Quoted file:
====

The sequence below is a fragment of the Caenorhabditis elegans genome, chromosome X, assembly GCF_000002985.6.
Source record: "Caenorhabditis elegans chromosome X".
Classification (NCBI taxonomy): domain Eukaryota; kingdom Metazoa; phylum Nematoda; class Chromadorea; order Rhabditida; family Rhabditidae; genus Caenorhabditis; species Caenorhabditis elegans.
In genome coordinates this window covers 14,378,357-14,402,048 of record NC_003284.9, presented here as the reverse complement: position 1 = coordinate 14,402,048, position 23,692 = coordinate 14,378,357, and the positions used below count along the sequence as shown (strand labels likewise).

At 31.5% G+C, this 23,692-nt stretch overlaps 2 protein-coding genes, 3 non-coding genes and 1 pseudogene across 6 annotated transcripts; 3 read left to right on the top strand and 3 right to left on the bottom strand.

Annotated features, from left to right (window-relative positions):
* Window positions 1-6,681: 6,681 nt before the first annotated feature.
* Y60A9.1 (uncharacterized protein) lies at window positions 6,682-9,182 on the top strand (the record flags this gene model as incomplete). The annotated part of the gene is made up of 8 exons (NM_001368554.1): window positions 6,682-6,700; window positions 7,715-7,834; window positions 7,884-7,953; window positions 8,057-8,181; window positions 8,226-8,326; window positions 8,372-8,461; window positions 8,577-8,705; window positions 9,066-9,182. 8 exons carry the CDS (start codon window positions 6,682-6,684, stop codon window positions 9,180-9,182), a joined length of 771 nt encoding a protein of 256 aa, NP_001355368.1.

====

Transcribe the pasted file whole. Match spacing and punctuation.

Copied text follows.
The sequence below is a fragment of the Caenorhabditis elegans genome, chromosome X, assembly GCF_000002985.6.
Source record: "Caenorhabditis elegans chromosome X".
Classification (NCBI taxonomy): domain Eukaryota; kingdom Metazoa; phylum Nematoda; class Chromadorea; order Rhabditida; family Rhabditidae; genus Caenorhabditis; species Caenorhabditis elegans.
In genome coordinates this window covers 14,378,357-14,402,048 of record NC_003284.9, presented here as the reverse complement: position 1 = coordinate 14,402,048, position 23,692 = coordinate 14,378,357, and the positions used below count along the sequence as shown (strand labels likewise).

At 31.5% G+C, this 23,692-nt stretch overlaps 2 protein-coding genes, 3 non-coding genes and 1 pseudogene across 6 annotated transcripts; 3 read left to right on the top strand and 3 right to left on the bottom strand.

Annotated features, from left to right (window-relative positions):
* Window positions 1-6,681: 6,681 nt before the first annotated feature.
* Y60A9.1 (uncharacterized protein) lies at window positions 6,682-9,182 on the top strand (the record flags this gene model as incomplete). The annotated part of the gene is made up of 8 exons (NM_001368554.1): window positions 6,682-6,700; window positions 7,715-7,834; window positions 7,884-7,953; window positions 8,057-8,181; window positions 8,226-8,326; window positions 8,372-8,461; window positions 8,577-8,705; window positions 9,066-9,182. 8 exons carry the CDS (start codon window positions 6,682-6,684, stop codon window positions 9,180-9,182), a joined length of 771 nt encoding a protein of 256 aa, NP_001355368.1.